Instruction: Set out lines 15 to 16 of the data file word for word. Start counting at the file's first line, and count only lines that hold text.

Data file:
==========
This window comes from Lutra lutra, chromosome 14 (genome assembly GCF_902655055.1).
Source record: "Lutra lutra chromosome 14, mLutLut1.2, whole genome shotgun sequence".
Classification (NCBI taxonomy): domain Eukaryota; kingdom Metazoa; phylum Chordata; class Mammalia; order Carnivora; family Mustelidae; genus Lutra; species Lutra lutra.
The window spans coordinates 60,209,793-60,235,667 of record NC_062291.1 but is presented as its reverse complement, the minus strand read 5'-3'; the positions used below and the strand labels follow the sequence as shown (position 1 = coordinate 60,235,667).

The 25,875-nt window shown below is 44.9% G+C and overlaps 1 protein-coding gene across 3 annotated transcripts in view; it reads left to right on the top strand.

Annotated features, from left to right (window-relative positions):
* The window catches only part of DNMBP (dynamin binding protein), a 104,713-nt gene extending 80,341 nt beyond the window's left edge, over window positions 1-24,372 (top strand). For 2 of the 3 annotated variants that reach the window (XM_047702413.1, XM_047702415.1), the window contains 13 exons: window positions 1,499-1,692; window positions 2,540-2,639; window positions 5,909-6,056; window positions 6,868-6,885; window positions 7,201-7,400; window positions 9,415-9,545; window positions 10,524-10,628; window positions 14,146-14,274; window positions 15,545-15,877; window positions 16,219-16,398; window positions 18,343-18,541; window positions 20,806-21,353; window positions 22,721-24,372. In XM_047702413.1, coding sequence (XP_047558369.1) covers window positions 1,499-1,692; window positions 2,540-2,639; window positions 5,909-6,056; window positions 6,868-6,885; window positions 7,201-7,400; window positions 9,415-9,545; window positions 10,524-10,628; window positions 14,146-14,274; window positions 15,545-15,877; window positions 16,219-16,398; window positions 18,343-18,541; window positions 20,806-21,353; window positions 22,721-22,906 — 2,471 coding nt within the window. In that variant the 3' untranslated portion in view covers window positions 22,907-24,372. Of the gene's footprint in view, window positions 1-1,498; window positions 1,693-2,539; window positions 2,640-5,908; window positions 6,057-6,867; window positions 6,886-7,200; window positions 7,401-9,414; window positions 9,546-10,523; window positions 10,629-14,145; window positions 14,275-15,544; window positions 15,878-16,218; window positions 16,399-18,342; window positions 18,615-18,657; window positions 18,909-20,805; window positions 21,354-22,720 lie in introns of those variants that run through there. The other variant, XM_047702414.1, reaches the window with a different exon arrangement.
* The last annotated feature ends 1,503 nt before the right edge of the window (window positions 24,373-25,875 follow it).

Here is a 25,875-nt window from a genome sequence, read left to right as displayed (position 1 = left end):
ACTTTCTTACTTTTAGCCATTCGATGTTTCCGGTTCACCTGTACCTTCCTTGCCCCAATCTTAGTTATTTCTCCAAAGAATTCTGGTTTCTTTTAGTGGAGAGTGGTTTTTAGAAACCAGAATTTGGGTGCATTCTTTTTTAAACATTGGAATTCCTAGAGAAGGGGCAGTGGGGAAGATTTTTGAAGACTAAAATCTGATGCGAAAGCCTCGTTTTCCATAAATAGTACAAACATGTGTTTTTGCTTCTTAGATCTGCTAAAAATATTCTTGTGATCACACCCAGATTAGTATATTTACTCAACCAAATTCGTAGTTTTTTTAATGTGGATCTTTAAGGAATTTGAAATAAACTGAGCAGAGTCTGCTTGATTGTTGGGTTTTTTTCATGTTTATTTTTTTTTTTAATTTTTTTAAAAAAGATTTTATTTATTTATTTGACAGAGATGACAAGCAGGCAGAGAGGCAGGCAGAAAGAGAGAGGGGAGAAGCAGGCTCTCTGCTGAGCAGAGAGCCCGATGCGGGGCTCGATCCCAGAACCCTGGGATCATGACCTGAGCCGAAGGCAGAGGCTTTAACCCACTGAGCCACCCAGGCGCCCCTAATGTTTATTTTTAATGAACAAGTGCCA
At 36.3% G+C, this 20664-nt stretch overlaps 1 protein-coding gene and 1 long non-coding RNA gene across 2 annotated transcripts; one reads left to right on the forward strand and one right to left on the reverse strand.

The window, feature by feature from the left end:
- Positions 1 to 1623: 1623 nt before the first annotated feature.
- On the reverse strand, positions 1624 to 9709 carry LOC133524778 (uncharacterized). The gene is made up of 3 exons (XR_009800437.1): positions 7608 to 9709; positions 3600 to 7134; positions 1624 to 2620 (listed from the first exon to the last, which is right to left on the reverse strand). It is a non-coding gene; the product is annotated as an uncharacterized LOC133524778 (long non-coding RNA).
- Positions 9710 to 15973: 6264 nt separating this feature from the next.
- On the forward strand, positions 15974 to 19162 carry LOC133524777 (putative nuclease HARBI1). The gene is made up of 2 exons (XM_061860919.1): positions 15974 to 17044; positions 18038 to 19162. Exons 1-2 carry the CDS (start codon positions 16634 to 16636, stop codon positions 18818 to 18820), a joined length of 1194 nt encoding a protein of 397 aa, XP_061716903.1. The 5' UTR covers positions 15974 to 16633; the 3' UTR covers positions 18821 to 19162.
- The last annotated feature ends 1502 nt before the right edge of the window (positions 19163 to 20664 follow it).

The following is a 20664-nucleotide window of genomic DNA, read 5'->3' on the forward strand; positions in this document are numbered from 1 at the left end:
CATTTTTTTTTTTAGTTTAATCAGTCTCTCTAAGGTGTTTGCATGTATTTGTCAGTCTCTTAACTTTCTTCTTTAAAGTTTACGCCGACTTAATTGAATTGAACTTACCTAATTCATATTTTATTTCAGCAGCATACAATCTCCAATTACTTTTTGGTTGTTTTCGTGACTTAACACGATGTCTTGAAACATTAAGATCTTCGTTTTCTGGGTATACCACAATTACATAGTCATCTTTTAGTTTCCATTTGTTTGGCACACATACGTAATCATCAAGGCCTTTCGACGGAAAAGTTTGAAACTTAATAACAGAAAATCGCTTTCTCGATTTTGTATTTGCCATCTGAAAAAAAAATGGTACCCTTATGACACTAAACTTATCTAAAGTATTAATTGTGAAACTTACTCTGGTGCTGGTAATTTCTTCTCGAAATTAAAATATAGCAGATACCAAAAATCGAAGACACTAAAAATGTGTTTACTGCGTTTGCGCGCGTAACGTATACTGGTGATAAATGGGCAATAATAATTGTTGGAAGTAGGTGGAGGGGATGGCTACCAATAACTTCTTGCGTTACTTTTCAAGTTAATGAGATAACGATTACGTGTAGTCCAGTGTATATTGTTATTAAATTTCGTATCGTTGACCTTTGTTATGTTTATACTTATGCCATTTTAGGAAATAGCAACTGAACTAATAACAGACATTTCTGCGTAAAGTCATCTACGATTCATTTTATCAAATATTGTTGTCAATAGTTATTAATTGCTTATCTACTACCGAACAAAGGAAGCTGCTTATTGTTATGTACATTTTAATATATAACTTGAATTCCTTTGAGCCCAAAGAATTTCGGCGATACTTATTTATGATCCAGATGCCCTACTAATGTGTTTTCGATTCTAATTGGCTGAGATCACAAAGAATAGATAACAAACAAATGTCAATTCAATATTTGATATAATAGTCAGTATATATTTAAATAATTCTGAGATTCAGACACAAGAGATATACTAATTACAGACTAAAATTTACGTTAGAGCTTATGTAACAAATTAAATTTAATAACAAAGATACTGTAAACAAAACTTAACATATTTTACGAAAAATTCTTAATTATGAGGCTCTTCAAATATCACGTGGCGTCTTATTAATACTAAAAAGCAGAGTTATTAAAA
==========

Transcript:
- Positions 9710 to 15973: 6264 nt separating this feature from the next.
- On the forward strand, positions 15974 to 19162 carry LOC133524777 (putative nuclease HARBI1). The gene is made up of 2 exons (XM_061860919.1): positions 15974 to 17044; positions 18038 to 19162. Exons 1-2 carry the CDS (start codon positions 16634 to 16636, stop codon positions 18818 to 18820), a joined length of 1194 nt encoding a protein of 397 aa, XP_061716903.1. The 5' UTR covers positions 15974 to 16633; the 3' UTR covers positions 18821 to 19162.